A cold, wet Sunday and the floodwaters are rising, but here in Hobbitland there’s a warm, delicious aroma and the promise of hot soup soon!
With an increasing number of predictions of power cuts this winter, we thought we’d experiment with the Hobbit woodstove to see how much we could use it for cooking. This is in addition to its normal functions of room heating and dog drying.
An antique copper kettle had been gracing the stove for some time but now it was time to see how fast it could boil water and whether we could get it to simmer as well. No problem! Seven minutes to a full boil from cold when the stove was getting up a good heat (it had recently been lit using Hardwood Cobs), longer once it had been stoked with denser briquettes, such as Verdo or Nestro, to produce a sustained heat. Simmering was achieved by using one or two iron trivets, depending on how hot the stove was running at a given time.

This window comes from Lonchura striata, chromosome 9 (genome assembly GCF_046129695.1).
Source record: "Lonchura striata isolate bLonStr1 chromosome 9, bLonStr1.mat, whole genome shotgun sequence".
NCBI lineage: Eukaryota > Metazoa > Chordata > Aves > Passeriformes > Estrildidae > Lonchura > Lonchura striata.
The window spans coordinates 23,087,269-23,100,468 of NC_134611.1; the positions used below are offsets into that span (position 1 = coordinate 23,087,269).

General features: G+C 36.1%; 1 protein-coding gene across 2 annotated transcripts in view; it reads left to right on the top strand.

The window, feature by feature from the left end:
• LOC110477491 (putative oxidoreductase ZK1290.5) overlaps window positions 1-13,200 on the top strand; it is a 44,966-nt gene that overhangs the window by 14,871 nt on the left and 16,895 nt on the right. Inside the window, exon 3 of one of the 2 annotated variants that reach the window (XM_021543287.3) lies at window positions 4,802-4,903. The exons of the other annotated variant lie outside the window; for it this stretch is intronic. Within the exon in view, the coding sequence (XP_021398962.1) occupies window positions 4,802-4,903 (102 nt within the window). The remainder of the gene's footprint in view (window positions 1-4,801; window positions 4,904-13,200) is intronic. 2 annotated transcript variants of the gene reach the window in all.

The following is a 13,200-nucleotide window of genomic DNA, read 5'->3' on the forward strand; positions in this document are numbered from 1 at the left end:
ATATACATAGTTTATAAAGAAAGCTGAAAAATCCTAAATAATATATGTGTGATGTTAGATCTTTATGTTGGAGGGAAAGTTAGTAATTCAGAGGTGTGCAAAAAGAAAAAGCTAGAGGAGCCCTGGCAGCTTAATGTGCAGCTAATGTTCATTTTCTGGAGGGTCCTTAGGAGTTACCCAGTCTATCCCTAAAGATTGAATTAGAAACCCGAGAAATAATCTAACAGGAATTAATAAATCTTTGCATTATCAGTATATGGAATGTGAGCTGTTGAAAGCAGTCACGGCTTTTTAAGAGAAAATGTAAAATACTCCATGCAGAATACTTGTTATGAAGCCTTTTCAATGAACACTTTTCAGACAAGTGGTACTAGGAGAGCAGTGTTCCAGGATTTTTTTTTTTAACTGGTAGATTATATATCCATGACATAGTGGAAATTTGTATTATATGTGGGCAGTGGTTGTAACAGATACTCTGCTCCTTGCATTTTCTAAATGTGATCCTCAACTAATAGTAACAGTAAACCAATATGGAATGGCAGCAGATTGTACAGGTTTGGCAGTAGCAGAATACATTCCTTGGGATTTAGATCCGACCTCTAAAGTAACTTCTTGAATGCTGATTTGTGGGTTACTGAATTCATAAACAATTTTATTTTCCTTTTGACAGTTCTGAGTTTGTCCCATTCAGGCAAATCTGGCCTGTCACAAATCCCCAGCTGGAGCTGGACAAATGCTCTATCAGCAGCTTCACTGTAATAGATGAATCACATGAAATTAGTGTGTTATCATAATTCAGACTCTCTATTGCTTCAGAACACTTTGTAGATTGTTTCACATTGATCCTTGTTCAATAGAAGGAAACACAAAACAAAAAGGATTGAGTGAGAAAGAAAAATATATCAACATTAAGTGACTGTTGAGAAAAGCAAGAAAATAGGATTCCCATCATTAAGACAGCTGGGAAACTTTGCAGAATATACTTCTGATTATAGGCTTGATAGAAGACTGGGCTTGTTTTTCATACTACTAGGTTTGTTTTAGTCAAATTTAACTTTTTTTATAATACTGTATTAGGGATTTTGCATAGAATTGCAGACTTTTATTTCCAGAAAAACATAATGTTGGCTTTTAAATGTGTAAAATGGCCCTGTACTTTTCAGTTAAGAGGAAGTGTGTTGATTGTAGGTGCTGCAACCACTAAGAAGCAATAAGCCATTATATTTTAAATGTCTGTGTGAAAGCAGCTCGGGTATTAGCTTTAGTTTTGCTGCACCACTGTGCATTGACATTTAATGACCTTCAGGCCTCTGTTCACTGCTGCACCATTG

Green tomato chutney
The next experiment was to use up the last of the November tomatoes and see if it was possible to make a decent green tomato chutney on the woodburner. Using the cast iron Hobbit casserole and trivet set actually produced a really flavorsome chutney in about two hours at a gently simmer. It has to sit for a couple of months to mature now but even straight off the stove it tasted great! Recipe available on request!
Today’s creation has been a gently simmered vegetable soup, again using the Hobbit casserole. An hour produces an excellent soup but it can happily sit on the trivet and keep warm for several hours, gaining flavour all the time.
It looks as if casseroles, even breads, should be possible on the woodburner. Can’t wait to start the next experiment.Please note that no Hobbits were harmed in the making of these recipes.